My phone is geared more towards TM coverages but, is working on VZW MVNO just fine. In the past though the differing networks / protocols they use to TX/RX signals wouldn't be capable of moving from one to the other. This is one of the reasons carriers are pushing to shutdown legacy technologies to free up spectrum (bandwidth) to move away from the slower / inefficient network equipment. Being able to shift the spectrum to newer / more efficient technologies like VOLTE allows faster data as well. The issue every provider has is the legacy handsets forcing them to keep the legacy portions of the networks active for X years while they phase out the older handsets. When you see news about providers shutting down 2G/3G networks this is what's going on to make more room for LTE/5G bandwidth.

    https://en.wikipedia.org/wiki/SIM_card

    It's not what you think it is. "which is usually made of PVC with embedded contacts and semiconductors."

    If a SIM has those components in bold you wouldn't see them being installed by everyday people w/o tons of issues being presented to carriers for replacements because of static discharges causing them to short out due to improper grounding. SIM's have been used for many other things than just phones. They're used as payment methods as well for many years prior to the banks putting them onto your CC. Back in the 90's even they were used to provide stored payment info for things like coin op machines like laundry / vending / etc.

    The "SIM" is just a way to tie identifiable / unique information to the card itself that can be loaded into a tracking system to authorize services / payments / etc. in a secure fashion. It's just a mechanism for validating the holder with a machine. As for phones everything used to be registered using the ESN which would authorize the device to work on the network. This was mostly seen on VZW / Sprint / CDMA carriers post-analog phones. Analog phones were all tied with ESN's to the network. Digital phones is where you start seeing the SIM being more popular for "GSM" based networks though as things progressed it became more popular with all networks due to the ease of setup w/ less programming needed on the handset (reduced carrier costs = profits) . Where it used to take a sales person 5-10 minutes to setup a new phone now it's seconds of inserting a SIM into the slot and turning the phone on and letting it program itself to the network of choice.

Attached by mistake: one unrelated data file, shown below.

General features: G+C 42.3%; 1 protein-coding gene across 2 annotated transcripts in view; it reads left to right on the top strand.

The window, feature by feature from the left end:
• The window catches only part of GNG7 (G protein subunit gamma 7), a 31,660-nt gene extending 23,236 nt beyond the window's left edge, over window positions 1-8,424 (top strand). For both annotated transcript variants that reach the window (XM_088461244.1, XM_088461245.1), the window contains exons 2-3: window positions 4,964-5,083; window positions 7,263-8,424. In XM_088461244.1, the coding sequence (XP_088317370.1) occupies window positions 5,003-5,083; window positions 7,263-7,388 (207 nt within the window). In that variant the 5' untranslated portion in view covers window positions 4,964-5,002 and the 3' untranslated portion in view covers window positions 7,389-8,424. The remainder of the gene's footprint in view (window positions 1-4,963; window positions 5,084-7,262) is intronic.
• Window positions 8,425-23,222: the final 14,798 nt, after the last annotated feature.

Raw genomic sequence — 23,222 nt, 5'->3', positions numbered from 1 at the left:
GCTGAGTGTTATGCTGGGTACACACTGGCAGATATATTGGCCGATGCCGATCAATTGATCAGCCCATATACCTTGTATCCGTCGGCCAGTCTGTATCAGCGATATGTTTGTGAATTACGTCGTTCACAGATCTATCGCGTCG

Simplifying them to a piece of plastic w/ identifying information on them may be oversimplifying but, these days SIM's also have programming on them that setup your WAP profile for you for data access in addition to the voice access. The process in which things ":activate" when a phone is paired with a SIM is roughly a 25-30 step handshake with the network / device when you turn it on. The automation of programming the phone based on the SIM # dictates what's possible from a service prospective / features enabled based on the #. Sometimes you'll see carriers stating you need a new sim for x feature to work. This is usually because they're restricting older devices based on the sim # "age" in the system. SIM cards don't just go bad which is why you have people w/ cards 10 years old being inserted into a new phone w/ working service. Since your average consumer doesn't source their own handset and then add an existing sim to it the carriers weed out obsolete phones when someone goes to s store for a new phone / cancel the old sim from the system.